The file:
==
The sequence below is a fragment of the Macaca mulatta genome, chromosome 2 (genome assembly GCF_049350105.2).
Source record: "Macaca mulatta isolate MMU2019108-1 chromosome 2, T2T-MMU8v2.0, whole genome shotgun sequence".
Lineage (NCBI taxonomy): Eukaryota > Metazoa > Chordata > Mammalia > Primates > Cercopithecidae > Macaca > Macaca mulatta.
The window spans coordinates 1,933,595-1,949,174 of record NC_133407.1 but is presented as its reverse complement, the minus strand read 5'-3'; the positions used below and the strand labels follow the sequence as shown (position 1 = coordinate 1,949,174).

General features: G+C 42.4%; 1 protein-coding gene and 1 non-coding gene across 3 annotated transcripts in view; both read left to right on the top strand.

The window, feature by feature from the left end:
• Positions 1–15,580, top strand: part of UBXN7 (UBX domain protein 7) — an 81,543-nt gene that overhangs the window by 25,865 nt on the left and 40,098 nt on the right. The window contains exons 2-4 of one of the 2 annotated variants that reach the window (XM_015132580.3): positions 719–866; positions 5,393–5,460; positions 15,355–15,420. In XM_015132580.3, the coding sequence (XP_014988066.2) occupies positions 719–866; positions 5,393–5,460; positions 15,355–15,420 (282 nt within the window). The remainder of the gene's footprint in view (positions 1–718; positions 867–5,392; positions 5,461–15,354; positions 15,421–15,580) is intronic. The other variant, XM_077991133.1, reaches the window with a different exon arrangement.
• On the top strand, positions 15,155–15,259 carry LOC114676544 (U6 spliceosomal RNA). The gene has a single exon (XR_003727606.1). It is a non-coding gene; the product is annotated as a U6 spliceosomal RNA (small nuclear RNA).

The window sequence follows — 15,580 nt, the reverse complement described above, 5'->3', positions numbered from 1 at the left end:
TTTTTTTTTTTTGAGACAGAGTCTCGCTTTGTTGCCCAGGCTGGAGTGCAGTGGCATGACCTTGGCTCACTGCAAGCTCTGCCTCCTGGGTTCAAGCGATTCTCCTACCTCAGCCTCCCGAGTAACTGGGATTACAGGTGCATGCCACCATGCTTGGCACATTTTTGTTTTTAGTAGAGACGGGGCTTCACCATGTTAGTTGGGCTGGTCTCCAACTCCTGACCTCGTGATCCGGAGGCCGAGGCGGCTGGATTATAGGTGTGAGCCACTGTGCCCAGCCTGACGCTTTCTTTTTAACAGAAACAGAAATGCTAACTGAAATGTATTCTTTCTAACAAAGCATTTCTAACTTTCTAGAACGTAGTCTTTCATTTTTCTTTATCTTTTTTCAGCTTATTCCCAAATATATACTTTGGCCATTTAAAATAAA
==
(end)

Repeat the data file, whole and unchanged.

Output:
The sequence below is a fragment of the Macaca mulatta genome, chromosome 2 (genome assembly GCF_049350105.2).
Source record: "Macaca mulatta isolate MMU2019108-1 chromosome 2, T2T-MMU8v2.0, whole genome shotgun sequence".
Lineage (NCBI taxonomy): Eukaryota > Metazoa > Chordata > Mammalia > Primates > Cercopithecidae > Macaca > Macaca mulatta.
The window spans coordinates 1,933,595-1,949,174 of record NC_133407.1 but is presented as its reverse complement, the minus strand read 5'-3'; the positions used below and the strand labels follow the sequence as shown (position 1 = coordinate 1,949,174).

General features: G+C 42.4%; 1 protein-coding gene and 1 non-coding gene across 3 annotated transcripts in view; both read left to right on the top strand.

The window, feature by feature from the left end:
• Positions 1–15,580, top strand: part of UBXN7 (UBX domain protein 7) — an 81,543-nt gene that overhangs the window by 25,865 nt on the left and 40,098 nt on the right. The window contains exons 2-4 of one of the 2 annotated variants that reach the window (XM_015132580.3): positions 719–866; positions 5,393–5,460; positions 15,355–15,420. In XM_015132580.3, the coding sequence (XP_014988066.2) occupies positions 719–866; positions 5,393–5,460; positions 15,355–15,420 (282 nt within the window). The remainder of the gene's footprint in view (positions 1–718; positions 867–5,392; positions 5,461–15,354; positions 15,421–15,580) is intronic. The other variant, XM_077991133.1, reaches the window with a different exon arrangement.
• On the top strand, positions 15,155–15,259 carry LOC114676544 (U6 spliceosomal RNA). The gene has a single exon (XR_003727606.1). It is a non-coding gene; the product is annotated as a U6 spliceosomal RNA (small nuclear RNA).

The window sequence follows — 15,580 nt, the reverse complement described above, 5'->3', positions numbered from 1 at the left end:
TTTTTTTTTTTTGAGACAGAGTCTCGCTTTGTTGCCCAGGCTGGAGTGCAGTGGCATGACCTTGGCTCACTGCAAGCTCTGCCTCCTGGGTTCAAGCGATTCTCCTACCTCAGCCTCCCGAGTAACTGGGATTACAGGTGCATGCCACCATGCTTGGCACATTTTTGTTTTTAGTAGAGACGGGGCTTCACCATGTTAGTTGGGCTGGTCTCCAACTCCTGACCTCGTGATCCGGAGGCCGAGGCGGCTGGATTATAGGTGTGAGCCACTGTGCCCAGCCTGACGCTTTCTTTTTAACAGAAACAGAAATGCTAACTGAAATGTATTCTTTCTAACAAAGCATTTCTAACTTTCTAGAACGTAGTCTTTCATTTTTCTTTATCTTTTTTCAGCTTATTCCCAAATATATACTTTGGCCATTTAAAATAAA